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                     <code>NodeList</code> object.</p>
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            </li>
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         </ul>
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         <p>Saxon does not recognize additional values for the return type other than the values
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            defined in JAXP. If you want to return a different result type, for example a list of
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            integers or a date, then it is probably best not to use this API; if you must, however,
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            then use one of the methods in which the result type is unspecified. If any conversions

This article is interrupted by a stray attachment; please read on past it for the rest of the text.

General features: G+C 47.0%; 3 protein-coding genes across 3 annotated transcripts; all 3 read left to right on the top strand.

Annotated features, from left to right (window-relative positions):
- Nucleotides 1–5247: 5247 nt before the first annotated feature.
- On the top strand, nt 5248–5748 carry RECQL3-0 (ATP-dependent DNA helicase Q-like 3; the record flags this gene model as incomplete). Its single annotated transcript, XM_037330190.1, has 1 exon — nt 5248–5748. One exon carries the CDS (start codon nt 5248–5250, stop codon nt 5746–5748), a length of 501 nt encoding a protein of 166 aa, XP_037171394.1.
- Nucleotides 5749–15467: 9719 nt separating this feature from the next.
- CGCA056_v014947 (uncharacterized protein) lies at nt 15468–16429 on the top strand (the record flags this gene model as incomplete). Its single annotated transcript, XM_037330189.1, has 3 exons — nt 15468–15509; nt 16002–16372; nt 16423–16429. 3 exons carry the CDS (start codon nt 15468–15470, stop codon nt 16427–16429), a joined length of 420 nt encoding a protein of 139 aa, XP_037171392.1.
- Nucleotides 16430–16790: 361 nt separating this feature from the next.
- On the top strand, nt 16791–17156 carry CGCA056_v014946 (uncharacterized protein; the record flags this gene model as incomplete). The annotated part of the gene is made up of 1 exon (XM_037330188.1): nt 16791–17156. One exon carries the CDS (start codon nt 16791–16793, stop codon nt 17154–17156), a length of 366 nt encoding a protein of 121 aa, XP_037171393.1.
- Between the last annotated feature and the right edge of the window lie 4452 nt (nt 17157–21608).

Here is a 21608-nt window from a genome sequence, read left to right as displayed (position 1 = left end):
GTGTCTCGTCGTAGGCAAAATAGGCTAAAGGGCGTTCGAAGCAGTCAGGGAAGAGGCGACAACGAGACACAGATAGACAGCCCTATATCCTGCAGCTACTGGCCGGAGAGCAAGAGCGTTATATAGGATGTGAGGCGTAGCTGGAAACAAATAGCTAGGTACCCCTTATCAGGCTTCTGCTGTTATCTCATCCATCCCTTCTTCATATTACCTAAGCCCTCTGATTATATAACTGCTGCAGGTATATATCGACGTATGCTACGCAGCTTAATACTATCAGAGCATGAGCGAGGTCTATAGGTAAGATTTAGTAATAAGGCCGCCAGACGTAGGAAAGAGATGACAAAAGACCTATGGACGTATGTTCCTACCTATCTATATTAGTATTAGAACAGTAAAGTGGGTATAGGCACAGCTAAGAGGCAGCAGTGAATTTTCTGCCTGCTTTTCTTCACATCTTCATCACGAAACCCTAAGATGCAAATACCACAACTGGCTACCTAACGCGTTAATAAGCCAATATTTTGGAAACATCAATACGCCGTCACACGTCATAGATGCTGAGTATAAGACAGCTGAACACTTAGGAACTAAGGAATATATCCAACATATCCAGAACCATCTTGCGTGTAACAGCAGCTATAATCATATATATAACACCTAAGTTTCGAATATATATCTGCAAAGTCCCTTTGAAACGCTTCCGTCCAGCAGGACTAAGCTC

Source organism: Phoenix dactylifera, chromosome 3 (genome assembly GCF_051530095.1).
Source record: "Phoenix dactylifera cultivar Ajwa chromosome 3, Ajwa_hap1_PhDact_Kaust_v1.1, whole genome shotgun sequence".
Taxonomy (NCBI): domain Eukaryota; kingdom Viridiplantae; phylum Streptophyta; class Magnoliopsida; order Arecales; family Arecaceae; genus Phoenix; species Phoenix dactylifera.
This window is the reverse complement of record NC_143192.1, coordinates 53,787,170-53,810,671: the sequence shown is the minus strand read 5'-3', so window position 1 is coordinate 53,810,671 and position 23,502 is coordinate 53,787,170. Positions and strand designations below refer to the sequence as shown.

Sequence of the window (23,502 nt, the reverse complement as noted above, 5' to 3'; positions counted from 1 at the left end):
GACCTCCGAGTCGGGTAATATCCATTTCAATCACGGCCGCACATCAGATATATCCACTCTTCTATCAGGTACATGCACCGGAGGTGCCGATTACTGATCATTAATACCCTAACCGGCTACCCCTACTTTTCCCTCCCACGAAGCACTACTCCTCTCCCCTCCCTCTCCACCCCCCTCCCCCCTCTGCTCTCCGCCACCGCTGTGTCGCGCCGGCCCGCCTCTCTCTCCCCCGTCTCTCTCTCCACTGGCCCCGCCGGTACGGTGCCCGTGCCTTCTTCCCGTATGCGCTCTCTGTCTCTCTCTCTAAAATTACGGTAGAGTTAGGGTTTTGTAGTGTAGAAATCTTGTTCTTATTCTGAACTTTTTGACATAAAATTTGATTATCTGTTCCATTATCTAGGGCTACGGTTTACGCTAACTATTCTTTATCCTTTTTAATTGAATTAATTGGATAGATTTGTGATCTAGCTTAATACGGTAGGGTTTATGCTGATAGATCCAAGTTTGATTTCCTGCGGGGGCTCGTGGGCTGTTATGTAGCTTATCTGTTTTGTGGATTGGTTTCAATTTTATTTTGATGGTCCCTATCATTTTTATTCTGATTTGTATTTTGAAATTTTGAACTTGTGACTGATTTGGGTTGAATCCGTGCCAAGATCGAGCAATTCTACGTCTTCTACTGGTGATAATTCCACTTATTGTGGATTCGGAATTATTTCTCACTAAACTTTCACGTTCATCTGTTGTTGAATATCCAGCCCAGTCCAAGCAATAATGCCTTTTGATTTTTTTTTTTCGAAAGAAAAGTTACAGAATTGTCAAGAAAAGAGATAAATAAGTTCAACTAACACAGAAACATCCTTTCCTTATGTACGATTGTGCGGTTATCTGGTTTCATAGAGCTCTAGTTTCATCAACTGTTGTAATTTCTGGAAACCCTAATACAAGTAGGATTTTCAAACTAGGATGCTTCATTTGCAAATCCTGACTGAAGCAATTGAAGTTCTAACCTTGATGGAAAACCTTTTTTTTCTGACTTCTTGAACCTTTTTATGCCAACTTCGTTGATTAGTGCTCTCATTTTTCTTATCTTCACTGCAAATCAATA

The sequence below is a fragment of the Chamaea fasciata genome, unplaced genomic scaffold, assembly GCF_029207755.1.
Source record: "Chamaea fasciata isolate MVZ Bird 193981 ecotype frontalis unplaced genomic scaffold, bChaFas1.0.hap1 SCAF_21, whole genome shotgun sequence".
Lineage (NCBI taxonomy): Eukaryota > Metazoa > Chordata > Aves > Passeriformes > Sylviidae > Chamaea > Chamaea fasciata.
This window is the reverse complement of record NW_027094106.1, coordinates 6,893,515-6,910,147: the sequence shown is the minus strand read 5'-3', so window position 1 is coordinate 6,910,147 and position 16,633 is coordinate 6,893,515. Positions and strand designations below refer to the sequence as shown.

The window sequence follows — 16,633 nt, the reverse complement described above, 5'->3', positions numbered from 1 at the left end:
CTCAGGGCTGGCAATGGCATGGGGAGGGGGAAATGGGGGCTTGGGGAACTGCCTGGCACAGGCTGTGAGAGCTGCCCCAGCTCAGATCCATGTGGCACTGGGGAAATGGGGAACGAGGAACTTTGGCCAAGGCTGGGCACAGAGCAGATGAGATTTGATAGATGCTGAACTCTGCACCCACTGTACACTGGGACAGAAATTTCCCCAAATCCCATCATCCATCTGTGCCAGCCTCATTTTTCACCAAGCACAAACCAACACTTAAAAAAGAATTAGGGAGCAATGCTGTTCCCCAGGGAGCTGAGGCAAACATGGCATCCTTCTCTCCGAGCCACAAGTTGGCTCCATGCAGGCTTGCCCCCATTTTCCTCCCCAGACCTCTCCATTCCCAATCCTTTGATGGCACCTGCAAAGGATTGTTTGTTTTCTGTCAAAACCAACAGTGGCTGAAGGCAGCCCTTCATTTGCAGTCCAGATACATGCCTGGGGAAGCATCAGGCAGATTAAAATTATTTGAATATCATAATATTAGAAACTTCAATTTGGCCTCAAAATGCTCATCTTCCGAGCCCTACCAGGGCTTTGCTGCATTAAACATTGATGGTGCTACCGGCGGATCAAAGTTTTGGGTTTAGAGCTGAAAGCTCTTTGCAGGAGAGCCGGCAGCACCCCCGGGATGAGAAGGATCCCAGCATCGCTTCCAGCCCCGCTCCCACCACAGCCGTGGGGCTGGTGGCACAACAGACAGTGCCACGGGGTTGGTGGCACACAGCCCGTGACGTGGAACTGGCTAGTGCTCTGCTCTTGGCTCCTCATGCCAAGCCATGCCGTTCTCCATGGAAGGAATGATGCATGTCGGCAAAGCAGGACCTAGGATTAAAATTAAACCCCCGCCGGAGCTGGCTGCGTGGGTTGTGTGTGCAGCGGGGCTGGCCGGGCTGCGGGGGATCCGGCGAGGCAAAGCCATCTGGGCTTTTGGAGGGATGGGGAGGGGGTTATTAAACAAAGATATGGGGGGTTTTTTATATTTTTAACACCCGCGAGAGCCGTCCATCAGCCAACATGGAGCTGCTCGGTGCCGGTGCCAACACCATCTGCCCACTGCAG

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            are necessary, do them within the XPath expression itself, using casts or constructor
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            functions. The Java object that is returned will be a representation of the XPath value,
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            converted in the same way as arguments to a extension functions.</p>
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      </section>
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      <section id="saxon-additions" title="Additional Saxon methods">
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         <h1>Additional Saxon methods</h1>
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         <p>Saxon's implementation of <code>XPathExpression</code> (namely <a class="javalink"
368
               href="net.sf.saxon.xpath.XPathExpressionImpl"